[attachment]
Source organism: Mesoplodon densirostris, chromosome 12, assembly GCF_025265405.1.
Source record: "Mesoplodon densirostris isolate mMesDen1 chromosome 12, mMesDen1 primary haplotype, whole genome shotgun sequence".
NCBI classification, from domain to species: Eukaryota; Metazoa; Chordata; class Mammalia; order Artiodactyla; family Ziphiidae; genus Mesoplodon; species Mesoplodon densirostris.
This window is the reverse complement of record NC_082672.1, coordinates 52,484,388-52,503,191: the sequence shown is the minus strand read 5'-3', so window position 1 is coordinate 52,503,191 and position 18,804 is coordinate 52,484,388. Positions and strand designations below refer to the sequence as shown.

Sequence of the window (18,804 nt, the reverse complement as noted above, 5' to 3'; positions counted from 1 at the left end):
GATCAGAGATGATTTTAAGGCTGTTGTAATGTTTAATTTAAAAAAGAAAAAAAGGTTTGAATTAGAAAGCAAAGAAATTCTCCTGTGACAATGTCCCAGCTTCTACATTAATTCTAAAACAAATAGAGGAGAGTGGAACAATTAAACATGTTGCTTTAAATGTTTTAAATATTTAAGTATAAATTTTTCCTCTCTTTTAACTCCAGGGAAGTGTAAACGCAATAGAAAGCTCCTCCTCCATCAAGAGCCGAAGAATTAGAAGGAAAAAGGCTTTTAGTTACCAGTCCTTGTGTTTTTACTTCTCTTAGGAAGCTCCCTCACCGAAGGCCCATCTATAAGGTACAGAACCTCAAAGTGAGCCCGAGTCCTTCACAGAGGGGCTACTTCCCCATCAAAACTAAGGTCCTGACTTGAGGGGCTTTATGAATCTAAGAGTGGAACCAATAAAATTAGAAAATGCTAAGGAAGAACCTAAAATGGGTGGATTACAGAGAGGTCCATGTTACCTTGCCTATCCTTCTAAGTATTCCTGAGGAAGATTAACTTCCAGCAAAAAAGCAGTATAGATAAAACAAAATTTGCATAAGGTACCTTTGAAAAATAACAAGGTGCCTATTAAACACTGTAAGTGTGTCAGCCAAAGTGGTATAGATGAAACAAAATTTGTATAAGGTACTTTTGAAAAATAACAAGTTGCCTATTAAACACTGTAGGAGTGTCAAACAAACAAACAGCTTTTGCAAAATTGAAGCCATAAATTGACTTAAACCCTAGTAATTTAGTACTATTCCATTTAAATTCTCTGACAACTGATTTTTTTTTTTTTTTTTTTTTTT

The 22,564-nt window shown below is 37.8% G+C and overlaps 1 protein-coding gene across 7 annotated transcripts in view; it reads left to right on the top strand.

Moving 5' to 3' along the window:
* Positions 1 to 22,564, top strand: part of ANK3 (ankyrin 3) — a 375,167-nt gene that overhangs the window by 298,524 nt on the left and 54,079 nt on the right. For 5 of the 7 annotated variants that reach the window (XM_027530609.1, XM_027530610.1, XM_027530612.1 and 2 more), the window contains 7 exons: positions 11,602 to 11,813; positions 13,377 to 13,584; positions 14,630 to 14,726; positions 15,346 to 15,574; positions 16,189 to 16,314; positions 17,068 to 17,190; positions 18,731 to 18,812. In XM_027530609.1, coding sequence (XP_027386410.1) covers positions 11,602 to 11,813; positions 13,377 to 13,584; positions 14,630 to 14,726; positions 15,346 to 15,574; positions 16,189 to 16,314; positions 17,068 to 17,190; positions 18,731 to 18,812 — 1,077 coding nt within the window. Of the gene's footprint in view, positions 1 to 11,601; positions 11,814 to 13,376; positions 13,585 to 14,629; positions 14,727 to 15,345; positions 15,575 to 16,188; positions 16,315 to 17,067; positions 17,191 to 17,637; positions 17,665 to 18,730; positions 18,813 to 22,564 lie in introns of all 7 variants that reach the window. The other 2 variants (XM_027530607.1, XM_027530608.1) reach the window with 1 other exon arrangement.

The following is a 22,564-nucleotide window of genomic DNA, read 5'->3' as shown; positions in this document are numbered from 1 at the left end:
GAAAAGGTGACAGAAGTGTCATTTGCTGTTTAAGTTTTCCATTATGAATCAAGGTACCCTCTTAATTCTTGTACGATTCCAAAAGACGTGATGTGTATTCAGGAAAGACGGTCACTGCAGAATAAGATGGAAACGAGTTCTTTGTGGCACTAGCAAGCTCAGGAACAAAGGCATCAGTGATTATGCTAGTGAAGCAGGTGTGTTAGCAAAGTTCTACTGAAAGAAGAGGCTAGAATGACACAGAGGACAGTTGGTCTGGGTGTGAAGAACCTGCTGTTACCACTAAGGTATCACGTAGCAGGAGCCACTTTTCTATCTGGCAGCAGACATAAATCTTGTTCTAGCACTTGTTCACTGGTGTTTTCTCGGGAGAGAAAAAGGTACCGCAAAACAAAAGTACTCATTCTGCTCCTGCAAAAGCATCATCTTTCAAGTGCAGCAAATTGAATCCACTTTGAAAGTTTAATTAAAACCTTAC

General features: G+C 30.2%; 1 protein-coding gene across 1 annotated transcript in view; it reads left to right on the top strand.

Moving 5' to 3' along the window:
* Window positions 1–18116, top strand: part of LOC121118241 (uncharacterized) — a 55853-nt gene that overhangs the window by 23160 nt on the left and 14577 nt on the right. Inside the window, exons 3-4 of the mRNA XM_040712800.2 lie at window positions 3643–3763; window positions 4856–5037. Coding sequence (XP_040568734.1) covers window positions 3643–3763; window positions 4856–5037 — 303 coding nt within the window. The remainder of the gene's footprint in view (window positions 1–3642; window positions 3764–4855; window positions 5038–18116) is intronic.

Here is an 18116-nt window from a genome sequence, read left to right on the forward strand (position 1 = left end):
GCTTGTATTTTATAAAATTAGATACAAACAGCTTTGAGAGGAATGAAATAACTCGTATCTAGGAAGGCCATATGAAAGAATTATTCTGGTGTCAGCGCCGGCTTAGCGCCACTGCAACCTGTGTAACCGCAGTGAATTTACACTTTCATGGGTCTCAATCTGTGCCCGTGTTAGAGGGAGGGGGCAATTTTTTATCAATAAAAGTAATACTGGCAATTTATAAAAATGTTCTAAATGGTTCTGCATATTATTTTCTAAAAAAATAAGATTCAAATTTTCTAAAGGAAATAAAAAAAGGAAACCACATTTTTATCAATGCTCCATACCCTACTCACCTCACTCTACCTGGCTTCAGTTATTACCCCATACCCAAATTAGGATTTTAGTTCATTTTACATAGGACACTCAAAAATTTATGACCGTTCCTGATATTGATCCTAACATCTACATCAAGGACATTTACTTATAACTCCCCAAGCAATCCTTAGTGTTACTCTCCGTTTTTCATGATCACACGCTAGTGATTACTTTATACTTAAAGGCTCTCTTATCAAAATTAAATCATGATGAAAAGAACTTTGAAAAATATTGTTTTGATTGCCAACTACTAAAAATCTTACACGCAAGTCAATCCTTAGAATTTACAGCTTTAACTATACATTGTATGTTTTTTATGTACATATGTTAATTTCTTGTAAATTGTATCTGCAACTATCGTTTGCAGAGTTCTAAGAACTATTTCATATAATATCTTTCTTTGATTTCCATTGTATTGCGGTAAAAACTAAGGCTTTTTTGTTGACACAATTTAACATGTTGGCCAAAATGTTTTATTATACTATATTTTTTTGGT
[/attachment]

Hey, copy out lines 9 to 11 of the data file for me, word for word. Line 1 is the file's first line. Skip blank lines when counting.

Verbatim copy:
* Positions 1 to 22,564, top strand: part of ANK3 (ankyrin 3) — a 375,167-nt gene that overhangs the window by 298,524 nt on the left and 54,079 nt on the right. For 5 of the 7 annotated variants that reach the window (XM_027530609.1, XM_027530610.1, XM_027530612.1 and 2 more), the window contains 7 exons: positions 11,602 to 11,813; positions 13,377 to 13,584; positions 14,630 to 14,726; positions 15,346 to 15,574; positions 16,189 to 16,314; positions 17,068 to 17,190; positions 18,731 to 18,812. In XM_027530609.1, coding sequence (XP_027386410.1) covers positions 11,602 to 11,813; positions 13,377 to 13,584; positions 14,630 to 14,726; positions 15,346 to 15,574; positions 16,189 to 16,314; positions 17,068 to 17,190; positions 18,731 to 18,812 — 1,077 coding nt within the window. Of the gene's footprint in view, positions 1 to 11,601; positions 11,814 to 13,376; positions 13,585 to 14,629; positions 14,727 to 15,345; positions 15,575 to 16,188; positions 16,315 to 17,067; positions 17,191 to 17,637; positions 17,665 to 18,730; positions 18,813 to 22,564 lie in introns of all 7 variants that reach the window. The other 2 variants (XM_027530607.1, XM_027530608.1) reach the window with 1 other exon arrangement.

The following is a 22,564-nucleotide window of genomic DNA, read 5'->3' as shown; positions in this document are numbered from 1 at the left end:
GAAAAGGTGACAGAAGTGTCATTTGCTGTTTAAGTTTTCCATTATGAATCAAGGTACCCTCTTAATTCTTGTACGATTCCAAAAGACGTGATGTGTATTCAGGAAAGACGGTCACTGCAGAATAAGATGGAAACGAGTTCTTTGTGGCACTAGCAAGCTCAGGAACAAAGGCATCAGTGATTATGCTAGTGAAGCAGGTGTGTTAGCAAAGTTCTACTGAAAGAAGAGGCTAGAATGACACAGAGGACAGTTGGTCTGGGTGTGAAGAACCTGCTGTTACCACTAAGGTATCACGTAGCAGGAGCCACTTTTCTATCTGGCAGCAGACATAAATCTTGTTCTAGCACTTGTTCACTGGTGTTTTCTCGGGAGAGAAAAAGGTACCGCAAAACAAAAGTACTCATTCTGCTCCTGCAAAAGCATCATCTTTCAAGTGCAGCAAATTGAATCCACTTTGAAAGTTTAATTAAAACCTTAC